Phra Tamnak Hill is on the south side of Pattaya and is popular for its viewpoints and the temple (Wat Phra Yai) on top of the hill. Pattaya Park and Pattaya tower are at the south end of Phra Tamnak Hill and the Pattaya Exhibition And Convention Hall (P.E.A.C.H), is positioned at the north end of Phra Tamnak Hill. In recent years, Phra Tamnak Hill has gained in popularity because of its more natural environment, nicer beaches, and its convenient location between Jomtien and Pattaya city.
Jomtien is divided from Pattaya by Thepprasit Road, the southern route into Pattaya city. It consists of high-rise condominiums, beach side hotels, bungalow complexes, shops, bars, and restaurants.
Offshore islands include three "near islands": Ko Lan (main island), Ko Sak, and Ko Krok, 7 kilometres (4.3 mi) from the shore of Pattaya. The "far islands" are Ko Phai (main island), Ko Man Wichai, Ko Hu Chang and Ko Klung Badan, located offshore further west of the "near islands". Ko Rin lies offshore to the south-west, south of Ko Phai group. The names "near islands", "far islands", and "Coral Island" are used for marketing purposes only and do not correspond to any naming conventions of the island groups and are not shown on maritime charts published by the Hydrographic Service of the Royal Thai Navy.
In June 2016 the Regional Environmental Office reported that, "The sea water along the busy central Pattaya beaches is of poor quality and could endanger human and marine life."
Pattaya produces on the order of 450 tonnes of solid waste per day. The city spends more than 300 million baht on waste removal and disposal annually. On average it pays 1,600 baht to process each tonne of garbage. Significant volumes of rubbish are allegedly dumped into the sea by tour boats.
In July 2017 Pattaya Beach was fouled for a week by raw sewage that poured out of a storm drain. City officials blamed the incident on broken pumps and Pattaya's poorly maintained sewage-treatment plant. The environmental ministry declared it would step up enforcement of pollution laws and push Pattaya for better wastewater-treatment efficiency. According to the ministry, Pattaya has 1,047 identified sources of sewage and garbage pollution, the number increasing as the city grows. The sea water along central Pattaya beaches is of poor quality even in the absence of sewage spills and "could endanger human and marine life", the regional environmental office has said. They deemed sea water quality near central Pattaya beaches as "poor" and deteriorating. They judged water quality near Na Klua in North Pattaya, South Pattaya, Ko Lan, and Jomtien Beach as "fairly good". The city has considered expanding two water management plants to increase capacity for better treatment of wastewater prior to discharge into the ocean. The water treatment plant in Soi Wat Nongyai after expansion would be able to treat around 130,000 cubic metres of waste water a day, up from 80,000 cubic metres at present. The expansion was never implemented.
In November 2018, the Pattaya City Council approved 188 million baht for the repair of its six wastewater treatment plants. Installed in 2000, the plants can accommodate 65,000 m3 of wastewater per day. More than a third of plant equipment was found to be 40-50 percent worn out. The system treats waste from a 36 km2 portion of Pattaya, or 68 percent of its urban area. Earlier plans to increase treatment capacity to 135,000 m3 were never implemented and existing plants were allowed to fall into disrepair. Pattaya uses more than 200,000 m3 of water a day, but claims to only discharge about 70,000 m3 a day. The discrepancy is unexplained. Once treated, there are no tests to measure water quality before it is dumped back into the sea, which may account for foul water discharges.
Pattaya is at the center of Thailand's Eastern Economic Corridor (EEC). Investments totaling more than 1.5 trillion baht (US$45 billion) are flowing into EEC infrastructure projects: airports, deep-sea ports, high-speed railways, autoroutes. The result will enhance Pattaya's accessibility. According to the Thai Chamber of Commerce (TCC) the EEC investments, the U-Tapao International Airport and the high-speed train that will link three major airports to Pattaya, will make Pattaya the heart of the eastern region. The TCC view is that, "Plenty of attractions...will lure lots more foreign and domestic tourists in the future." Better connectivity will reduce both the cost and time to travel to Pattaya, with the TCC estimating the number of tourists visiting the EEC region to rise to 46.7 million over the next few years, one and half times the current 29.8 million visitors. Pattaya projects include developing a tram in the city and building a bigger cruise terminal, as well as new tourist attractions: a water park, an ice dome, cultural markets, Thai boxing gyms, theaters, and conference halls. All are under development. "We aimed to get rid of the previous [seedy] image of Pattaya and try to promote a new image to show that Pattaya is a place for everyone with diversity of new tourist attractions," said an official of the Tourism Authority of Thailand (TAT). He said that the EEC would make Pattaya more competitive compared with other popular Thai beach destinations such as Phuket and Ko Samui, with cheaper transport costs.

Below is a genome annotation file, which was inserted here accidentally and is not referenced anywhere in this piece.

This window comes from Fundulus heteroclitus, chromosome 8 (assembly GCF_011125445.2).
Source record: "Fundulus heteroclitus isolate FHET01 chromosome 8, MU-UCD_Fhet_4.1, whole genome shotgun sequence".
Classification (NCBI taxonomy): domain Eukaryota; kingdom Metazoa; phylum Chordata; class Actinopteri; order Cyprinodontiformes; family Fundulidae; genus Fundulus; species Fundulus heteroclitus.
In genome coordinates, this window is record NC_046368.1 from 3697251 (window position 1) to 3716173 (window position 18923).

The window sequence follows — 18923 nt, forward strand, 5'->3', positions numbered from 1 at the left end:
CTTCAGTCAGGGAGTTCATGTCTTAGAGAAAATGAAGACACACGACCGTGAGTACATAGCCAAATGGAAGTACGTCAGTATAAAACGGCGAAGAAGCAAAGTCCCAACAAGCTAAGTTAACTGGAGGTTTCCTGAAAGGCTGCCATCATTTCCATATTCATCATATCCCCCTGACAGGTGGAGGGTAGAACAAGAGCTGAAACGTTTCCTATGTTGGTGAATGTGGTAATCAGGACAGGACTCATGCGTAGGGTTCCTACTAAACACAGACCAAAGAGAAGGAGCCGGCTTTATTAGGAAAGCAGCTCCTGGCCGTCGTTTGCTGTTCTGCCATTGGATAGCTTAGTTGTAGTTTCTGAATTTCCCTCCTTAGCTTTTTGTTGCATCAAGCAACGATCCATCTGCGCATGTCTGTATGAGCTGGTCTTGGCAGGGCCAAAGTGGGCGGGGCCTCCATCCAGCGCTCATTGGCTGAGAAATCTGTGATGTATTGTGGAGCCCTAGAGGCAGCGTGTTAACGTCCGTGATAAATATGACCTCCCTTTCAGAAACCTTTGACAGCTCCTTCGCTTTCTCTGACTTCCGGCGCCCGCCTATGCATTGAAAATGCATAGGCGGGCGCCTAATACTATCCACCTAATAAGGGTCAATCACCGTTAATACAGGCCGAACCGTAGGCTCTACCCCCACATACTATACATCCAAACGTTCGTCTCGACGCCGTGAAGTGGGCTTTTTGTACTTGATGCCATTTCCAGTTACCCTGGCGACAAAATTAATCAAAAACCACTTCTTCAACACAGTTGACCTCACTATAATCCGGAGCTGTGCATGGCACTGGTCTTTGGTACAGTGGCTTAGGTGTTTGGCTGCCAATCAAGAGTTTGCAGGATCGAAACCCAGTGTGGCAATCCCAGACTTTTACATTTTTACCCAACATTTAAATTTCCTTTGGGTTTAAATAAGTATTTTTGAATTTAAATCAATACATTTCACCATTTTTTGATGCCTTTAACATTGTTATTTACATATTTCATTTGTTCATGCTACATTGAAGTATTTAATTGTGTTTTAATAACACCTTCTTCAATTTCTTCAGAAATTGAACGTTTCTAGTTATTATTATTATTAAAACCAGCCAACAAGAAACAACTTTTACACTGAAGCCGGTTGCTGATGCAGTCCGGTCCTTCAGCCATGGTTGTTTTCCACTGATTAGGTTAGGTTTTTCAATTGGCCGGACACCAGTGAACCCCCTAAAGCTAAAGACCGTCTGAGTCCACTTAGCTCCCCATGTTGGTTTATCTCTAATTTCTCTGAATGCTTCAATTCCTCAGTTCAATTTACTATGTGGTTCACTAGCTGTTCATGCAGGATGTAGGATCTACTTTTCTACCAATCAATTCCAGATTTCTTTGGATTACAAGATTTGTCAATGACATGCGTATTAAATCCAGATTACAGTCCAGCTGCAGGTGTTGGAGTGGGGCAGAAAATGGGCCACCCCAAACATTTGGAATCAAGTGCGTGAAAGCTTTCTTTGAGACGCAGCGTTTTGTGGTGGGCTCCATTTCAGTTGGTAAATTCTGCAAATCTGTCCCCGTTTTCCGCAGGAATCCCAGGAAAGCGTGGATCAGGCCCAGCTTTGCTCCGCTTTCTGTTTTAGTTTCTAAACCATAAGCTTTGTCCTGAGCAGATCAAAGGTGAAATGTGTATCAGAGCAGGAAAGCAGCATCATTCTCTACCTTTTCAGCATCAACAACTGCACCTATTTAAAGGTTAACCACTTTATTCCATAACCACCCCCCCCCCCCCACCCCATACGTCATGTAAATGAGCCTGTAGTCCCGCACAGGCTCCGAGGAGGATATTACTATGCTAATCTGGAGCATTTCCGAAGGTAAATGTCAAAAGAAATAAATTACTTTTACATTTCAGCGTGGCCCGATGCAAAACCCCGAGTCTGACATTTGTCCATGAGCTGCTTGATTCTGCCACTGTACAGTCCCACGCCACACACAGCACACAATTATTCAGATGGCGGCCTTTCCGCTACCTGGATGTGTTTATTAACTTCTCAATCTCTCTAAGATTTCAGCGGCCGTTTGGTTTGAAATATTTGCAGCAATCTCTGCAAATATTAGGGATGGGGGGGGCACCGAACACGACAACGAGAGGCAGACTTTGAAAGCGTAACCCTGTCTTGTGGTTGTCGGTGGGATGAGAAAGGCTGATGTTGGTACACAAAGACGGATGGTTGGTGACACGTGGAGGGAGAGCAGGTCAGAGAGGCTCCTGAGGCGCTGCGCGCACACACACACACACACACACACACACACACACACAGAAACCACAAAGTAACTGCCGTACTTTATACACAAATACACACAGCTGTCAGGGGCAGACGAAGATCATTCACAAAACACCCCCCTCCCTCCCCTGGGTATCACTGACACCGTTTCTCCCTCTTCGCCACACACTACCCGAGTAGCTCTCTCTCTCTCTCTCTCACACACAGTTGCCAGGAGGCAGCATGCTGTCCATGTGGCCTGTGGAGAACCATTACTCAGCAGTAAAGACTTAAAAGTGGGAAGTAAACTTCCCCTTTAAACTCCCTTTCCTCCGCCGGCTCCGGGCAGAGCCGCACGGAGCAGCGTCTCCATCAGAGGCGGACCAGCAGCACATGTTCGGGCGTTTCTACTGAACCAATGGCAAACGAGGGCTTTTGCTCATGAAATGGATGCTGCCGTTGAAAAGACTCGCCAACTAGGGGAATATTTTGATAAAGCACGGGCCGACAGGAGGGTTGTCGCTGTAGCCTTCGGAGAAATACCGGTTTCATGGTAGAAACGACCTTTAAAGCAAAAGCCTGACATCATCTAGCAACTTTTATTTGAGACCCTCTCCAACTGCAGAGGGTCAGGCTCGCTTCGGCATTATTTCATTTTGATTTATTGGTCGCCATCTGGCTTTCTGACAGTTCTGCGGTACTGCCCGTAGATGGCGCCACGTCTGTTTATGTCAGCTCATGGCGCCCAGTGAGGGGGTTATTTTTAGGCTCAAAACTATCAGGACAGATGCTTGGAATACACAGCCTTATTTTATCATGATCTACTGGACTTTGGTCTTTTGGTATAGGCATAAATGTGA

Fourteen million visitors in 2018 contributed 239 billion baht to the city's treasury. That represents more than 70% of Pattaya's total income for the year. The city's leadership plans to reduce Pattaya's reliance on tourism to 60% by 2025 by transforming itself into "Neo Pattaya", an international business center. Key to the plans are infrastructure improvements: 9.5 billion baht for flood management projects and upgrading sewage treatment plants to handle 130,000 m3 of waste per day, up from 67,000 m3 per day in 2019.
Pattaya is served by bus services from Bangkok's Northern Bus Terminal (Mo Chit) and the Eastern Bus Terminal (Ekamai), connecting to Pattaya's main bus terminal on Pattaya Nuea (North Pattaya Road) near Sukhumvit Road.
There are two airport bus services The 389 Bus airportpattayabus service connects Pattaya with Suvarnabhumi Airport (BKK). It uses modern, air-conditioned buses, and takes around 1+1⁄2 hours to reach the airport. The trip from the airport (level 1 gate 8 at arrival hall) to the bus terminal in Pattaya, makes three stops at North, Central, and South Pattaya intersections before going to their last drop off point, the office on Thappraya road (near Jomtien). It can take longer if many hotel stops are negotiated along Sukhumvit Road in Pattaya. The other bus service is the Bell Travel Service (Coach 36) which goes from the airport (Level 1 Between Gate 7 & 8) to the Pattaya Bell office at the North Pattaya Intersection, and then provides transfers to local hotels.